Joe Klein asks “who is losing Iraq?” Klein’s evidence that Iraq is being lost consists of references to various attacks and acts of sabotage. This may be evidence that Iraq is being contested, but not that it is being lost.
Fareed Zakaria tells us that there is still time to avoid failure in Iraq. Zakaria’s evidence that we are on the verge of failure consists of an interview in which General Abizaid said he needs more troops. But generals always say they need more troops. Indeed, generals were saying this with equal conviction at the start of the shooting war.
Ayad Rahim finds that democracy is taking root in Iraq; that the economy is being reformed and revived; and that the country is largely calm and experiencing improved conditions day by day. Rahim has the advantage of being a native Iraqi and of having actually observed conditions on the ground. However, his statements are conclusory. What little evidence he presents is anecdotal.
In reality, I don’t think we (pundits and members of the informed public) are in a position to know how well or poorly things are going in Iraq. We may be losing, but I don’t see any convincing evidence that this is so. Whether it would be wise to send in more troops is a different question. In the abstract, sending in more troops is a good idea as long as we’re not clearly winning. But there are costs associated with doing so, one of which, unfortunately, might be to reinforce the growing perception that we are losing.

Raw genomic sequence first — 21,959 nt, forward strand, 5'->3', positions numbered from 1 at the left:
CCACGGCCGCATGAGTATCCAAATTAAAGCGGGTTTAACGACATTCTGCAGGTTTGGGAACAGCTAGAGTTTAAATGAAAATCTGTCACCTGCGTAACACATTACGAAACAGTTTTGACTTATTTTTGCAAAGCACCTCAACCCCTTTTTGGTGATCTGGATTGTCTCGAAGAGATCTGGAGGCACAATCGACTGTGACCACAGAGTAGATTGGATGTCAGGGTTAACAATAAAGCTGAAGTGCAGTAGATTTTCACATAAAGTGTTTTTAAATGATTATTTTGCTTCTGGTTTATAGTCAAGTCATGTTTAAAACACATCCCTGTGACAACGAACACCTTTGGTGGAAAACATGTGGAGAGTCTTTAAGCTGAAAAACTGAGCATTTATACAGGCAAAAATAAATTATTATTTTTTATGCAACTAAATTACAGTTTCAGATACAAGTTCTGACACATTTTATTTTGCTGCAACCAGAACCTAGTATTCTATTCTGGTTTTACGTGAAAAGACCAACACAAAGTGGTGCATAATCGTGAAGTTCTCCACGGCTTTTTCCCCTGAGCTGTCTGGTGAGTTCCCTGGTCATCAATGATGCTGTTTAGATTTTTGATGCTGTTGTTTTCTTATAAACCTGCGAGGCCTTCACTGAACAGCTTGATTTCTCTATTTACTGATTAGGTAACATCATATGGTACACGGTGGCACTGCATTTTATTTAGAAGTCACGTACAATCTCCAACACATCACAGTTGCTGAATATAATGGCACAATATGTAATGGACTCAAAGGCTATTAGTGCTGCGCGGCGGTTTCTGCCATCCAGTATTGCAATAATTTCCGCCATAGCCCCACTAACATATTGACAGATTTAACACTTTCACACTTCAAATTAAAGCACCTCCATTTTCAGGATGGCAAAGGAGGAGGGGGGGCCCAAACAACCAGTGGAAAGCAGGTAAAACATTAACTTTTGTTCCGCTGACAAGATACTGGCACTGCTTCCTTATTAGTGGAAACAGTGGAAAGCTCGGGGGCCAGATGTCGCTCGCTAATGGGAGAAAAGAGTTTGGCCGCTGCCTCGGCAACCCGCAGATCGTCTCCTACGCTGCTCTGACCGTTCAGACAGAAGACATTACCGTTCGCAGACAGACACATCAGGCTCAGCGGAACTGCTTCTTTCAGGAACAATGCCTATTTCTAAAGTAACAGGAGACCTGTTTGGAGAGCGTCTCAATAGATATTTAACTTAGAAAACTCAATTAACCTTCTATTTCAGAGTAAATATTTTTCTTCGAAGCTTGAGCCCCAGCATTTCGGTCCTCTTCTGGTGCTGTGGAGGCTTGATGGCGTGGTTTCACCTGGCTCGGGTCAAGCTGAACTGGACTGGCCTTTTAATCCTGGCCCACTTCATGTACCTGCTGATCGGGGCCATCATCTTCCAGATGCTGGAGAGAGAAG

HINDROCKET adds: Obviously I’m no expert, but it’s hard to see why more troops would be helpful. What, exactly, would they do? Ragtag bombers and hit-and-run assassins are obviously no match for the troops we already have in Iraq. And if we had double or triple the number now there, it would still be impossible to guard all the targets the insurgents might attack. Indeed, the new troops would themselves become targets. If our goal is to guard obvious targets like pipelines, the task is much better performed by native Iraqis. It is hard to imagine a worse job for crack American troops than standing around next to a pipeline, waiting for someone to attack it. I think it is a basic fact about the kind of warfare we are now conducting that numbers of troops mean little. What is important is intelligence, mobility and superior skill and firepower. The mobility, skill and firepower we have; adding another hundred thousand troops would not, I suspect, add much. We need better intelligence, which will come from capturing al Qaeda and Saddamite forces, and more cooperation from Iraqis civilians. We are already doing a good job of capturing insurgents; that should lead to more intelligence. Whether more troops would help materially in this effort is doubtful at best.
Some have pointed to the fact that President Bush wants other countries to contribute troops as an admission that we now have too few. This, I think, is a non sequitur. Bush wants other countries to be involved for political reasons, not military. Sending troops is the best way to cause other countries to be invested in a favorable outcome in Iraq. Militarily, I really doubt whether greater numbers would be a perceptible advantage.
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